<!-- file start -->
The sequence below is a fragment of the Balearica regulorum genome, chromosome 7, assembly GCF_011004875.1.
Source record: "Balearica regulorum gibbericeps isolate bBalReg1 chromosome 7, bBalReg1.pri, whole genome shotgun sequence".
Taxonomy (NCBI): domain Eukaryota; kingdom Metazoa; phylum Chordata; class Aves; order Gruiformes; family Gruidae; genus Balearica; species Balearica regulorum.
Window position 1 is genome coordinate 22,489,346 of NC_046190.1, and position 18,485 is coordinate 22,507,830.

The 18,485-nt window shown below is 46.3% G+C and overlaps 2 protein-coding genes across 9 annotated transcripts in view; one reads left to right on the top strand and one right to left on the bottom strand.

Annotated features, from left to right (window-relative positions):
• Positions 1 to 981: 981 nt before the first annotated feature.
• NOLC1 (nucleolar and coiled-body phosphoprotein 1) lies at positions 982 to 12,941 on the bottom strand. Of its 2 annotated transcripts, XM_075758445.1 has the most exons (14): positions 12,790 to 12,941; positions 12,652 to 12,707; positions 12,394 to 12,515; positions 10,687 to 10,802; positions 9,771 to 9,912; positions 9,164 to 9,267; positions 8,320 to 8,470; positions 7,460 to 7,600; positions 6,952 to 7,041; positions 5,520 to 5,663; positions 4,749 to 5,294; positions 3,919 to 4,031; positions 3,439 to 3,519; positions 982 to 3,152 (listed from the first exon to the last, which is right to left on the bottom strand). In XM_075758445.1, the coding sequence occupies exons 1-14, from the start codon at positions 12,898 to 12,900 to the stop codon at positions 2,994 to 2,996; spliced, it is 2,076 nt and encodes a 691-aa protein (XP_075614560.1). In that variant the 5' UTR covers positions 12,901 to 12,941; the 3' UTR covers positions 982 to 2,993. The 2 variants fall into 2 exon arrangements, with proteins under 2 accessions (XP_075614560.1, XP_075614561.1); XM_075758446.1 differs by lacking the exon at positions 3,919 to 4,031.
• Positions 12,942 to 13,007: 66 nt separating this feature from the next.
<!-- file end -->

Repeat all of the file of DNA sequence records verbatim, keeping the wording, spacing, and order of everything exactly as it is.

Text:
The sequence below is a fragment of the Balearica regulorum genome, chromosome 7, assembly GCF_011004875.1.
Source record: "Balearica regulorum gibbericeps isolate bBalReg1 chromosome 7, bBalReg1.pri, whole genome shotgun sequence".
Taxonomy (NCBI): domain Eukaryota; kingdom Metazoa; phylum Chordata; class Aves; order Gruiformes; family Gruidae; genus Balearica; species Balearica regulorum.
Window position 1 is genome coordinate 22,489,346 of NC_046190.1, and position 18,485 is coordinate 22,507,830.

The 18,485-nt window shown below is 46.3% G+C and overlaps 2 protein-coding genes across 9 annotated transcripts in view; one reads left to right on the top strand and one right to left on the bottom strand.

Annotated features, from left to right (window-relative positions):
• Positions 1 to 981: 981 nt before the first annotated feature.
• NOLC1 (nucleolar and coiled-body phosphoprotein 1) lies at positions 982 to 12,941 on the bottom strand. Of its 2 annotated transcripts, XM_075758445.1 has the most exons (14): positions 12,790 to 12,941; positions 12,652 to 12,707; positions 12,394 to 12,515; positions 10,687 to 10,802; positions 9,771 to 9,912; positions 9,164 to 9,267; positions 8,320 to 8,470; positions 7,460 to 7,600; positions 6,952 to 7,041; positions 5,520 to 5,663; positions 4,749 to 5,294; positions 3,919 to 4,031; positions 3,439 to 3,519; positions 982 to 3,152 (listed from the first exon to the last, which is right to left on the bottom strand). In XM_075758445.1, the coding sequence occupies exons 1-14, from the start codon at positions 12,898 to 12,900 to the stop codon at positions 2,994 to 2,996; spliced, it is 2,076 nt and encodes a 691-aa protein (XP_075614560.1). In that variant the 5' UTR covers positions 12,901 to 12,941; the 3' UTR covers positions 982 to 2,993. The 2 variants fall into 2 exon arrangements, with proteins under 2 accessions (XP_075614560.1, XP_075614561.1); XM_075758446.1 differs by lacking the exon at positions 3,919 to 4,031.
• Positions 12,942 to 13,007: 66 nt separating this feature from the next.